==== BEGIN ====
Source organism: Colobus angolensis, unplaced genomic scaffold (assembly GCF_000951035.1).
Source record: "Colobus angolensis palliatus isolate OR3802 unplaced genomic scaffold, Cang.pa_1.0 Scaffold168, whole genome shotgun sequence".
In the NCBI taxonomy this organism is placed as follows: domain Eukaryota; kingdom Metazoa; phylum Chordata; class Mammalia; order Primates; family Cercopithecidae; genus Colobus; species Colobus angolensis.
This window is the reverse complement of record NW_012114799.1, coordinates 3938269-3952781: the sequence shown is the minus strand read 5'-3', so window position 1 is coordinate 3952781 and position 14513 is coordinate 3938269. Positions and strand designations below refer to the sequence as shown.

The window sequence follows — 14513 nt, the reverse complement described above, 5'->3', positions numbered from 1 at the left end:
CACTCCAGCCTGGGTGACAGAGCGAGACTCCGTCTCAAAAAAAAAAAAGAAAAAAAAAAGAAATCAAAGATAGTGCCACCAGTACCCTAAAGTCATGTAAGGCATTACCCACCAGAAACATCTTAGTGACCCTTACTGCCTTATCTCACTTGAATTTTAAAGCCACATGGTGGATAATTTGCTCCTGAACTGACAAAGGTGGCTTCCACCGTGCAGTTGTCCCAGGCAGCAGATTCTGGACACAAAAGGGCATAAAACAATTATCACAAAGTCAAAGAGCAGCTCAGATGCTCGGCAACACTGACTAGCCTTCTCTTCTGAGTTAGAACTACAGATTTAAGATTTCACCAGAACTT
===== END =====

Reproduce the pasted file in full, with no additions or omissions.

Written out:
Source organism: Colobus angolensis, unplaced genomic scaffold (assembly GCF_000951035.1).
Source record: "Colobus angolensis palliatus isolate OR3802 unplaced genomic scaffold, Cang.pa_1.0 Scaffold168, whole genome shotgun sequence".
In the NCBI taxonomy this organism is placed as follows: domain Eukaryota; kingdom Metazoa; phylum Chordata; class Mammalia; order Primates; family Cercopithecidae; genus Colobus; species Colobus angolensis.
This window is the reverse complement of record NW_012114799.1, coordinates 3938269-3952781: the sequence shown is the minus strand read 5'-3', so window position 1 is coordinate 3952781 and position 14513 is coordinate 3938269. Positions and strand designations below refer to the sequence as shown.

The window sequence follows — 14513 nt, the reverse complement described above, 5'->3', positions numbered from 1 at the left end:
CACTCCAGCCTGGGTGACAGAGCGAGACTCCGTCTCAAAAAAAAAAAAGAAAAAAAAAAGAAATCAAAGATAGTGCCACCAGTACCCTAAAGTCATGTAAGGCATTACCCACCAGAAACATCTTAGTGACCCTTACTGCCTTATCTCACTTGAATTTTAAAGCCACATGGTGGATAATTTGCTCCTGAACTGACAAAGGTGGCTTCCACCGTGCAGTTGTCCCAGGCAGCAGATTCTGGACACAAAAGGGCATAAAACAATTATCACAAAGTCAAAGAGCAGCTCAGATGCTCGGCAACACTGACTAGCCTTCTCTTCTGAGTTAGAACTACAGATTTAAGATTTCACCAGAACTT